• Hours of operation - describe what the work week looks like for every employee and associate.
    • Equipment and supplies - describe the equipment required now and in the future, and who your major suppliers will be.
    • Staffing - include recruitment plans, staff roles, compensation and personnel policies. Identify the resources you are using to create job descriptions.
  6. Financial Forecast -- The financing package you receive from your lender may be based on the numbers in your forecast, so consider doing your homework and make these calculations as accurate as possible:
    • Income and cash flow projection for the first 12 months of practice operation.
    • Capital and operating expenses - the total funds needed to build and/or operate your practice. Be specific and include categories, such as contractor costs, loan payments, staff salaries, rent, utilities, lab fees, supplies and other minor expenses.

Consult with your advisors to ensure your business plan is realistic, and set an annual date to review and refresh your plan. A business plan can help ensure a bright and successful career.

About the Author

Gavin Shea is the National Director, Healthcare for Wells Fargo Practice Finance. With more than 17 years of banking experience with an emphasis in practice lending, he leads sales and marketing strategy development and implementation throughout the national footprint. His industry background offers practitioners a unique perspective as they approach some of the most important decisions in their professional lives. With more than 30 years of practice lending experience, Wells Fargo Practice Finance specializes in helping healthcare professionals acquire, start and expand their practices with various financing options and a signature Practice Success Program. Contact: gavin.m.shea@wellsfargo.com or 844-626-4317

View all articles by Gavin Shea


Want more strategies for practice success?

The best way for us to help you meet your needs is to hear about them directly from you. If there's a business, financial or practice-related topic you're interested in, let us know. We'll do our research and get back to you.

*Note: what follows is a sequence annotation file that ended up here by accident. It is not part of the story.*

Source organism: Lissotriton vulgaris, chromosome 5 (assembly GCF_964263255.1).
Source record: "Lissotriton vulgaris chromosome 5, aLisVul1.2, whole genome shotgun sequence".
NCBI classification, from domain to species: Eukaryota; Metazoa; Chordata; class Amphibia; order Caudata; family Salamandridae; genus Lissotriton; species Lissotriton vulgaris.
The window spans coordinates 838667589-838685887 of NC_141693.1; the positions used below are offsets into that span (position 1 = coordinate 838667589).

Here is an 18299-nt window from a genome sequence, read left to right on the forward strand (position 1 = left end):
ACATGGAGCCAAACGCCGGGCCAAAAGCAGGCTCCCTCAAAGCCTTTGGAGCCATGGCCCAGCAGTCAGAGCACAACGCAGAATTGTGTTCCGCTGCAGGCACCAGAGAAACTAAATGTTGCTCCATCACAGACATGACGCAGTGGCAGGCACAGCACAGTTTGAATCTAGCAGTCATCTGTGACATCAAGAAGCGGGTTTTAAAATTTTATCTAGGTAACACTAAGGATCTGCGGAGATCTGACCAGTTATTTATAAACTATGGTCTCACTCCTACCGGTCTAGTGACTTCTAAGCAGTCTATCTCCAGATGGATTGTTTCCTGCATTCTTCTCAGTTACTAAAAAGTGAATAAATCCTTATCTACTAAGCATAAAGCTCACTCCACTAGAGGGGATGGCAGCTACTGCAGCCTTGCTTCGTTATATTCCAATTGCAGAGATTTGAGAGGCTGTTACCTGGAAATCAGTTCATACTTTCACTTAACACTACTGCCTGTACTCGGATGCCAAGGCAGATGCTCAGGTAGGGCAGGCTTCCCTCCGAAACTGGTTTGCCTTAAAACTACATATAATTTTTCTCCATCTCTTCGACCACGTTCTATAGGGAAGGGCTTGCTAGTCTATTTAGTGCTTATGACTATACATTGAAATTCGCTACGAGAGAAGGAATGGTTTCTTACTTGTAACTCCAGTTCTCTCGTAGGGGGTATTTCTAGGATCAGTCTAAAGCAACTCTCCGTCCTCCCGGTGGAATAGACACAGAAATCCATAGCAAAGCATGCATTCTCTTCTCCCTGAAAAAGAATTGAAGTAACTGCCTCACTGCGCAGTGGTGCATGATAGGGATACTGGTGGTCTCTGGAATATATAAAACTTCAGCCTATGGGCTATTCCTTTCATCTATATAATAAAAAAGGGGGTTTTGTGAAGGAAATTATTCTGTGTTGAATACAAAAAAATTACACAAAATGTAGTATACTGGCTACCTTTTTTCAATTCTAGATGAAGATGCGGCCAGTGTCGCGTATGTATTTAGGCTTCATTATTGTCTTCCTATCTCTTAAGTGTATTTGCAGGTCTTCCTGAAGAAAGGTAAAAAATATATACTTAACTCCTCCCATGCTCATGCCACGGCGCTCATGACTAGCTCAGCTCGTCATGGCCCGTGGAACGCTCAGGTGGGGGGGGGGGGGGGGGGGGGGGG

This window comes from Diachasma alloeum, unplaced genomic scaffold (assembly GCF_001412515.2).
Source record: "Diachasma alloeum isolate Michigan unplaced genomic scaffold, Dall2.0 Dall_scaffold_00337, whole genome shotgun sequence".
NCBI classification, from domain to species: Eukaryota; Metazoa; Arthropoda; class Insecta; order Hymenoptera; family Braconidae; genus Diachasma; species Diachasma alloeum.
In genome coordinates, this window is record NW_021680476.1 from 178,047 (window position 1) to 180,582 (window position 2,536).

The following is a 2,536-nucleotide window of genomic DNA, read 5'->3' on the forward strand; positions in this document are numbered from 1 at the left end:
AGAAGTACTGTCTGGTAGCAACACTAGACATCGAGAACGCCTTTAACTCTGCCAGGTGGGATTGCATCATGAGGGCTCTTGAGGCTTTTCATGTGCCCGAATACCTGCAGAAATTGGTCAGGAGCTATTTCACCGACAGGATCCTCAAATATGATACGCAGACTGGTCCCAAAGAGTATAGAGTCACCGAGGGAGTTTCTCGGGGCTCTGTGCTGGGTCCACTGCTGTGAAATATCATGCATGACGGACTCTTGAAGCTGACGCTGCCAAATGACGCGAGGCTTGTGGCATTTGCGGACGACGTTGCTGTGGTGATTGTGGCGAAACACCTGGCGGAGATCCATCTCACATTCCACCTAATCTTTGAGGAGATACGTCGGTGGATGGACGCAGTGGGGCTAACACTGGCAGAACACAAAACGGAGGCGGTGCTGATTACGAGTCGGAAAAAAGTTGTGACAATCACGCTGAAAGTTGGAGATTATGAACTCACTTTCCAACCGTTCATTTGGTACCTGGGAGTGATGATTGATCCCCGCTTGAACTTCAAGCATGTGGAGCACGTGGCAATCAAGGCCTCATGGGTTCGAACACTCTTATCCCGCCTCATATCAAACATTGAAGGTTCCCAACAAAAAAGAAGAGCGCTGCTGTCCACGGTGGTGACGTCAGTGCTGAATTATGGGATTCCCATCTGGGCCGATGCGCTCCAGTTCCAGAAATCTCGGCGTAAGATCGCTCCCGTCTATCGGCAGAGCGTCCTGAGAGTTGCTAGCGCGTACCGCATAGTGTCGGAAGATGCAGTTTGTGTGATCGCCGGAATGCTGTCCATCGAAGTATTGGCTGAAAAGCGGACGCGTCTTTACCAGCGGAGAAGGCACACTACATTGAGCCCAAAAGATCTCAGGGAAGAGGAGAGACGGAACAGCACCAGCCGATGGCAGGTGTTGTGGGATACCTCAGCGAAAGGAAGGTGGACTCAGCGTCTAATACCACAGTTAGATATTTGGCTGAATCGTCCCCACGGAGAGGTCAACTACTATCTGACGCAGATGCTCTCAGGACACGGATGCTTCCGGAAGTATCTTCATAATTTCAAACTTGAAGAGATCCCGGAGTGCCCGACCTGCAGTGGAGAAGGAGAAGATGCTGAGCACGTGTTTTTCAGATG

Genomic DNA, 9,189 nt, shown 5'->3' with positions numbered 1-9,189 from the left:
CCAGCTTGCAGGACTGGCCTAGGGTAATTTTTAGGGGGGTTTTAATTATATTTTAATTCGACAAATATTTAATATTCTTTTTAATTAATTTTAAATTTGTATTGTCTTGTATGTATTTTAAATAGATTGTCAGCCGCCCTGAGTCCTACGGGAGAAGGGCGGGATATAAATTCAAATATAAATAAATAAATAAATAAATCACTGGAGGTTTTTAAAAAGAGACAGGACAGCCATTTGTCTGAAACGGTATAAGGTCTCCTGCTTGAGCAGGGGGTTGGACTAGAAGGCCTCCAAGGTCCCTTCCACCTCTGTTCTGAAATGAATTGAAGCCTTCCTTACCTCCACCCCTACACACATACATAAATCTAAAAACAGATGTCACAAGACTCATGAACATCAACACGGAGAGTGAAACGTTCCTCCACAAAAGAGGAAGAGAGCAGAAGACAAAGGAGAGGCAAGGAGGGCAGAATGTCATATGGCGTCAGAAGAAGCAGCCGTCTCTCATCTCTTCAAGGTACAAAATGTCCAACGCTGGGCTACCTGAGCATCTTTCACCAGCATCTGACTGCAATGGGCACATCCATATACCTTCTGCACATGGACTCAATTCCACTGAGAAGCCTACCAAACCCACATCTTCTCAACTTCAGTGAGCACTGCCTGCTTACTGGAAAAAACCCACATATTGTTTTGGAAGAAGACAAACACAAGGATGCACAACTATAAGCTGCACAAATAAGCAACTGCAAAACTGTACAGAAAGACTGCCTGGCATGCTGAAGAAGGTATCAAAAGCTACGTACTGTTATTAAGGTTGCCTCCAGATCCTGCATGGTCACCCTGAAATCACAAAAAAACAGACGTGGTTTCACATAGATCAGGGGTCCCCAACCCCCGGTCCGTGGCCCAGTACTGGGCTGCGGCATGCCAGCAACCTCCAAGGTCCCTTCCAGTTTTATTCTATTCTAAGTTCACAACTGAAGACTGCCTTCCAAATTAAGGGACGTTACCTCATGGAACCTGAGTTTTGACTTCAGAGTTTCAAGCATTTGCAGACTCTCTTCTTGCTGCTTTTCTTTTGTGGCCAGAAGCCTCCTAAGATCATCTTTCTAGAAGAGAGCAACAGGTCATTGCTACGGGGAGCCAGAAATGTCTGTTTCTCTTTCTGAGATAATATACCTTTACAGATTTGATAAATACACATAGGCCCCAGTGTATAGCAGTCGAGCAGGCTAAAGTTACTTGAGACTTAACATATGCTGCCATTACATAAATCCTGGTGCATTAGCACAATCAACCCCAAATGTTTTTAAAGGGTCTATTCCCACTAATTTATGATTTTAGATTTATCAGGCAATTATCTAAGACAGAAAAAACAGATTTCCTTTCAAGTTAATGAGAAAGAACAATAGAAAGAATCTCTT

The articles and materials on the Wells Fargo Practice Finance website are provided for general information only and do not constitute, nor are they intended as, a substitute for consultation with accounting, tax, legal or other professional advisors. Wells Fargo makes no representation regarding the articles available in the Strategies for Success Library or the completeness or accuracy of the information contained therein. The articles and the information contained therein may be incomplete, may contain errors or may have become out of date. Wells Fargo makes no commitment, and disclaims any duty, to update any of the articles or materials in the Strategies for Success Library.

The views expressed in the articles are those of the authors alone. They may or may not reflect the views or opinions of Wells Fargo.

All financing is subject to credit approval.

All financing is subject to credit approval.

All financing is subject to credit approval.

All financing is subject to credit approval.

All financing is subject to credit approval.

All financing is subject to credit approval.

All financing is subject to credit approval.

All financing is subject to credit approval.

All financing is subject to credit approval.

All financing is subject to credit approval.

Wells Fargo Stagecoach Logo